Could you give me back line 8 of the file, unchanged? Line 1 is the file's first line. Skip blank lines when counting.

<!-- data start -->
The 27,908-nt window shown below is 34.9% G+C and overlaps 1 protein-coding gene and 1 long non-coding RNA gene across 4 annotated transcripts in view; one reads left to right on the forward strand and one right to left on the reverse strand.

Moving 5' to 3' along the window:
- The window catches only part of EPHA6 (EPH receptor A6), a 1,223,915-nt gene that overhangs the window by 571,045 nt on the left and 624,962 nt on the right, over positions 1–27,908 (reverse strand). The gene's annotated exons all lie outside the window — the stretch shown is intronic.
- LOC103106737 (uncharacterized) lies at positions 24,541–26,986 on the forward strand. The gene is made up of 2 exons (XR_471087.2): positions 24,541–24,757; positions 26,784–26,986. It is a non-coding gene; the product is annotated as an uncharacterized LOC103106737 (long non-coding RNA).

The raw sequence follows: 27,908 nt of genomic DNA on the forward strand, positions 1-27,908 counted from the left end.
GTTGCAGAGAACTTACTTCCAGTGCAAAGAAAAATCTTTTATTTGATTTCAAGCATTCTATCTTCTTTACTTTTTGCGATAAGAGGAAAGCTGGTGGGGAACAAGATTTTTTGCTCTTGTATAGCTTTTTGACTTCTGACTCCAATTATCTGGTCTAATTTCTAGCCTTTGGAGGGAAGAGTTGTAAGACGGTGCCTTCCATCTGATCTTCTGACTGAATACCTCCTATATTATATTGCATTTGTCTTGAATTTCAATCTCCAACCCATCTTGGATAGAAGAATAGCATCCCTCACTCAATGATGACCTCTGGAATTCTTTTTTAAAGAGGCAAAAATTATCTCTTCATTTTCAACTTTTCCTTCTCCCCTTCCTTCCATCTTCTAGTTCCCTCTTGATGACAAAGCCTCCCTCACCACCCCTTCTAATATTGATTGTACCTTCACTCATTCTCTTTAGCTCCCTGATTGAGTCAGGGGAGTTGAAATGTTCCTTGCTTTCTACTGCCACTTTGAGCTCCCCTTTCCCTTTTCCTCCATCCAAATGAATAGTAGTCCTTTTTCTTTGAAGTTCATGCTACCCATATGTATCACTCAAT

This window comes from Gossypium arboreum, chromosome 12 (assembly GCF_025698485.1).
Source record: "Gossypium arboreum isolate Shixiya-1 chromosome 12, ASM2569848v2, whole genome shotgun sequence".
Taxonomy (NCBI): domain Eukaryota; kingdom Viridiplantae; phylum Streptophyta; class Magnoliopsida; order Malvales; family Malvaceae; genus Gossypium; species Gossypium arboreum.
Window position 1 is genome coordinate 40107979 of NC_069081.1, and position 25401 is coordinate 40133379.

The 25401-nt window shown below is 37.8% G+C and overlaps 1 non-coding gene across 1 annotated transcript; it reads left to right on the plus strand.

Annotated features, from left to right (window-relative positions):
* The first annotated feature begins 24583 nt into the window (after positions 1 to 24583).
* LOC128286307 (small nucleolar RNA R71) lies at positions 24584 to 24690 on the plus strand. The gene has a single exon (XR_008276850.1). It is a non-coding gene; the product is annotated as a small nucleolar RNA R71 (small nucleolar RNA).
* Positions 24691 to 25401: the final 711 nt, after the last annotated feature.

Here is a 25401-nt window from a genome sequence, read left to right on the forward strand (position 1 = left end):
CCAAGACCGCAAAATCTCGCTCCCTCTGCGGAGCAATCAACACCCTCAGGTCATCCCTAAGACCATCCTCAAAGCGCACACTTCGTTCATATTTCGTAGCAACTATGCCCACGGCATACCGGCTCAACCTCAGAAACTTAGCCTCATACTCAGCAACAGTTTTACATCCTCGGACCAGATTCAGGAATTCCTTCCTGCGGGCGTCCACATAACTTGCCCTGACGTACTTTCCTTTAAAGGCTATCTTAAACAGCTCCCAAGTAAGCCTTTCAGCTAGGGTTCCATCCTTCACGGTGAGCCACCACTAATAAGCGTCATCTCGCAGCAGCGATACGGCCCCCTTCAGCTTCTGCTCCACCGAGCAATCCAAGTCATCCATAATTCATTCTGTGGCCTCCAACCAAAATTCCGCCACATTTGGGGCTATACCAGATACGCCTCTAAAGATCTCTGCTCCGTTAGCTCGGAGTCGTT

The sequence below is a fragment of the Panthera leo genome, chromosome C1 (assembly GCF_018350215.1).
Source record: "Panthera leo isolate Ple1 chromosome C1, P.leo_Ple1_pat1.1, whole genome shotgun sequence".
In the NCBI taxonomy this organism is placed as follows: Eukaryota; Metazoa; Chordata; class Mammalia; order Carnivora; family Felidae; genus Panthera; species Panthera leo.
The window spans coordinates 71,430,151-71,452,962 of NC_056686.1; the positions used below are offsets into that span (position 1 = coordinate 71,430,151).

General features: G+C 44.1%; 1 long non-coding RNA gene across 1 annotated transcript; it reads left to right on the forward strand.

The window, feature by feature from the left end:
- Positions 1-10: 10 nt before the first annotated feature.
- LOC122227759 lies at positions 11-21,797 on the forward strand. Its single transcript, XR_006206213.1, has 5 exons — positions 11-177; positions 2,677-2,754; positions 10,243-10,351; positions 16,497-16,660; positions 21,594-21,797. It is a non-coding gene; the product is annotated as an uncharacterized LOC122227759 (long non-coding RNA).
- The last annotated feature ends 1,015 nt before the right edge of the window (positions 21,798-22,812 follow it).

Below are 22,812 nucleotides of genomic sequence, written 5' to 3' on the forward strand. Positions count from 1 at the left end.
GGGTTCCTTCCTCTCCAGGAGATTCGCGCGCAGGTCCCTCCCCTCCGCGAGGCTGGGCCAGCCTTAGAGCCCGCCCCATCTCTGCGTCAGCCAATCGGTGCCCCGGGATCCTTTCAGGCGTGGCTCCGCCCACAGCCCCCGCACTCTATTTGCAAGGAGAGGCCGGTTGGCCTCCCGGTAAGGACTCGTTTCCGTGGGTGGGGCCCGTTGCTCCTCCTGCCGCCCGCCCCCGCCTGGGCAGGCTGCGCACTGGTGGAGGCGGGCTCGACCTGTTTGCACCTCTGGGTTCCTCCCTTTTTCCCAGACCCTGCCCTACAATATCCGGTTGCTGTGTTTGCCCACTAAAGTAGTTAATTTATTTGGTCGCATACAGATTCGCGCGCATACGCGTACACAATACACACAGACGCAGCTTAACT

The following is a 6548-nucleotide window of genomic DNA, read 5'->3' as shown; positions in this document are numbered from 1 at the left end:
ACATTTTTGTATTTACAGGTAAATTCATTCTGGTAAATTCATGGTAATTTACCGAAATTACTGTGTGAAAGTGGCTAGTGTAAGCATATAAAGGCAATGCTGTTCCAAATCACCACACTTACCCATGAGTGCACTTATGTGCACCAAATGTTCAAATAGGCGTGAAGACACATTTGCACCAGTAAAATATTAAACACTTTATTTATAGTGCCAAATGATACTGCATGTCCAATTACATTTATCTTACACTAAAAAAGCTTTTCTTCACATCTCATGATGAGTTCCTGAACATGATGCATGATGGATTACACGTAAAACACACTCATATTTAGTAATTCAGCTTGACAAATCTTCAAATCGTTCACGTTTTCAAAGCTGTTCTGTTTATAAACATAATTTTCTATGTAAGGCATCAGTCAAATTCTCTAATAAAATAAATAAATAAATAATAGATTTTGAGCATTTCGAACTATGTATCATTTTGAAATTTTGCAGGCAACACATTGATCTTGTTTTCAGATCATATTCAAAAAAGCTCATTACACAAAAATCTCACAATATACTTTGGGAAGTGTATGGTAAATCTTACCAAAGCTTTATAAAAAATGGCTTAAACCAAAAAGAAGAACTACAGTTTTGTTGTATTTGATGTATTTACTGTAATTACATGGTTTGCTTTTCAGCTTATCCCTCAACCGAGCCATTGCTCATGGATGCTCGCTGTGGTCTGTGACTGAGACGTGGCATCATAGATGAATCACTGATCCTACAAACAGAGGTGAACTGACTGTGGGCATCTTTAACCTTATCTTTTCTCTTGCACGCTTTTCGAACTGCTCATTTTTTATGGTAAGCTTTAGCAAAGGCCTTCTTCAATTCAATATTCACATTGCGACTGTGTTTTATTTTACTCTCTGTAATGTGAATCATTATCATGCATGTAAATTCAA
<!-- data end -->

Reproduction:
Source record: "Gossypium arboreum isolate Shixiya-1 chromosome 12, ASM2569848v2, whole genome shotgun sequence".